1. Never click links in texts from unknown senders. If you do know them, verify the authenticity if you were not expecting the link.
  2. Do not open attachments from people you don’t know and scrutinize all attachments from people you do know if you were not expecting them.
  3. Avoid opening texts from senders that inspire an urgency for you to act, such as, “Your bank account is locked. Click here to gain immediate access.”

Education, Training, and Best Practices

Security training and education are the number one defenses against these attacks. Organizations should provide employees with annual cybersecurity training and documented best practices guidelines—over 32% of employees are prone to phishing attacks. Training should be well rounded, including in-depth phishing, smishing, and vishing content, as well as ransomware and other methods today’s cyber criminals employ. Employers should take heed, as only 28% of respondents feel that they’ve been trained sufficiently in cybersecurity.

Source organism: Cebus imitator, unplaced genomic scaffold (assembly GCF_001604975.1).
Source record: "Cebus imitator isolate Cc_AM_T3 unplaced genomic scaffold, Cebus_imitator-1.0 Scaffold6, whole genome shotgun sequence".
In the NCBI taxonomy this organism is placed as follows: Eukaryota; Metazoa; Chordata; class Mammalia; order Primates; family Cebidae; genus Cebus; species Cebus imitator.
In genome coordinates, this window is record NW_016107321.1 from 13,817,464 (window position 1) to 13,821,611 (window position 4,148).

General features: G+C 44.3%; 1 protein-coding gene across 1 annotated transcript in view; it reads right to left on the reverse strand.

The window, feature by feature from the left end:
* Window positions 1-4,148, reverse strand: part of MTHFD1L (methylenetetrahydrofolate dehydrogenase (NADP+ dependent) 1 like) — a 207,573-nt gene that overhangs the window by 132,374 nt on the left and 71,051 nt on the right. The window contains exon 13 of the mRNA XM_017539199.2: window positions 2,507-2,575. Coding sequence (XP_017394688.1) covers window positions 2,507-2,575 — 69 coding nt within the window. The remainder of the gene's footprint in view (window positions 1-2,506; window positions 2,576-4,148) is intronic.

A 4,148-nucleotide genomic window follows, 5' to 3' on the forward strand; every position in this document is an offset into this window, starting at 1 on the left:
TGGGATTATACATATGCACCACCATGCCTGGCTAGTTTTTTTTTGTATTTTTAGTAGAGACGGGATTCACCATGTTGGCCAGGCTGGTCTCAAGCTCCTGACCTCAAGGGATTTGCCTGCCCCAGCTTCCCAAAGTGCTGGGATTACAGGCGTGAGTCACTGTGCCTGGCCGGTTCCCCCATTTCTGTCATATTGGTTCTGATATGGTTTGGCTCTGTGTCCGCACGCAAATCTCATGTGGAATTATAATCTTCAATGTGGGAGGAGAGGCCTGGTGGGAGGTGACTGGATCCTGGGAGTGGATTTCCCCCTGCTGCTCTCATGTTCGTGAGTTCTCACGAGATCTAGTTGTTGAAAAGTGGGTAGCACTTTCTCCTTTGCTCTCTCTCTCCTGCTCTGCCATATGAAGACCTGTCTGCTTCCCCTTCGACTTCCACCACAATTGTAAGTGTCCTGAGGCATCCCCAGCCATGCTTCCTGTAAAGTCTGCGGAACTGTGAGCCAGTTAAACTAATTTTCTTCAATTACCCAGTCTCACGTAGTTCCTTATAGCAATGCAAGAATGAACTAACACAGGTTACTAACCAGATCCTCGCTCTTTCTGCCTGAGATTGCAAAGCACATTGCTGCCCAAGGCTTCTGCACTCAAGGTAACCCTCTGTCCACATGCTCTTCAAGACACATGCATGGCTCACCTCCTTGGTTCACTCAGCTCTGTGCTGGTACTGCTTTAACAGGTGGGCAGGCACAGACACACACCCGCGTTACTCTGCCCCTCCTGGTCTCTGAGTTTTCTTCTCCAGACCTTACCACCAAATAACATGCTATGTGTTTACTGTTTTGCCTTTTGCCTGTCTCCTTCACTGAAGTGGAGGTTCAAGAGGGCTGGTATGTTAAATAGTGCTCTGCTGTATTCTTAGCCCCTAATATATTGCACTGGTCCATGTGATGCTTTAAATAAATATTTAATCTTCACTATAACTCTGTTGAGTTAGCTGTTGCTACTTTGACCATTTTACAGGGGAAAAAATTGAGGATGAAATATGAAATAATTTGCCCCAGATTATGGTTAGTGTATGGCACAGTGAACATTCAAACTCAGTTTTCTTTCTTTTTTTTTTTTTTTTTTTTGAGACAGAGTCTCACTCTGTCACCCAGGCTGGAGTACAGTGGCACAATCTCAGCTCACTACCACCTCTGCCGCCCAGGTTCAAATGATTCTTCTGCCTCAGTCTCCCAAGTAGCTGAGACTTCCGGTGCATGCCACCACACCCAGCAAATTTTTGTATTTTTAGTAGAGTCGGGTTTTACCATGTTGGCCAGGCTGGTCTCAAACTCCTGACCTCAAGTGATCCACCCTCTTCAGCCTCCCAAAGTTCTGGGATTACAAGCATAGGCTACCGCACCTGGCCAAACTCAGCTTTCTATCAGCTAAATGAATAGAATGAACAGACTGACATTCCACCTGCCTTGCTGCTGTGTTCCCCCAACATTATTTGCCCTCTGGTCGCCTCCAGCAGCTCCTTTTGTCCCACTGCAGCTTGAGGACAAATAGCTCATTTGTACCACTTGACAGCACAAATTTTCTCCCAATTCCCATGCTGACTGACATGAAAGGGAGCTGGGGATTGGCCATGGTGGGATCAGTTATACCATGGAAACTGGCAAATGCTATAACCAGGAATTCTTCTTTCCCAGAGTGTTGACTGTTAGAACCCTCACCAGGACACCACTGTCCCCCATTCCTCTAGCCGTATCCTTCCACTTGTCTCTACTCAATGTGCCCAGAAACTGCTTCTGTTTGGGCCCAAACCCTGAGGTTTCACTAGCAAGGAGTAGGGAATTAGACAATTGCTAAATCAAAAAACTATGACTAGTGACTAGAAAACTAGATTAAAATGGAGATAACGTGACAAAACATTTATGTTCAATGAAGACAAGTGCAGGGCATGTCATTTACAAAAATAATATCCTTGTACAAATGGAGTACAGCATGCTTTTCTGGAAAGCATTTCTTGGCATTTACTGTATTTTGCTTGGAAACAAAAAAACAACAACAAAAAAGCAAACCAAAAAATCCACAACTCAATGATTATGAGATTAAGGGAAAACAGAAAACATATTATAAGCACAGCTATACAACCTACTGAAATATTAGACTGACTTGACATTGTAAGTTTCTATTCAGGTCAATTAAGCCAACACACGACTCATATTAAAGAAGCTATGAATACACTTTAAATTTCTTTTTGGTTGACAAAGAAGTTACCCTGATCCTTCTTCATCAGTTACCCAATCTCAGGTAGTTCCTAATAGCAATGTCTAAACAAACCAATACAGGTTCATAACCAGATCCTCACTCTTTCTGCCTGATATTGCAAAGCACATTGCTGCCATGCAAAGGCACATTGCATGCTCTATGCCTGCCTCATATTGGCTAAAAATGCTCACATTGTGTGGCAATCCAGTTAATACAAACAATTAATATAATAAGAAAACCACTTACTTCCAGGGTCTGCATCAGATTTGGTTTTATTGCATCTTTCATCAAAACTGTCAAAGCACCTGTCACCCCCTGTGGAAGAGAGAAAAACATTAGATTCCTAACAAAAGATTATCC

Individuals can research online, help educate friends and family, and inform others when they learn of new or evolving threats.


Cyberattacks become more sophisticated and challenging to recognize as criminals hone their craft. Yet even with this evolution, bad actors carry on with standard techniques that continue to hook victims.

To fight back against cybercriminals, learn their methods, stay up to date on new techniques, and remain aware and cautious. The better prepared you are to spot the dangers that cyber criminals pose, the less likely you will fall victim.
Phishing and Vishing and Smishing—No more.


Email-Security-Best-PracticesFree Email Security Infographic

Print and post around your office, or share electronically with your colleagues. We are all part of the "human firewall."

Download Security Infographic


CompliancePro Solutions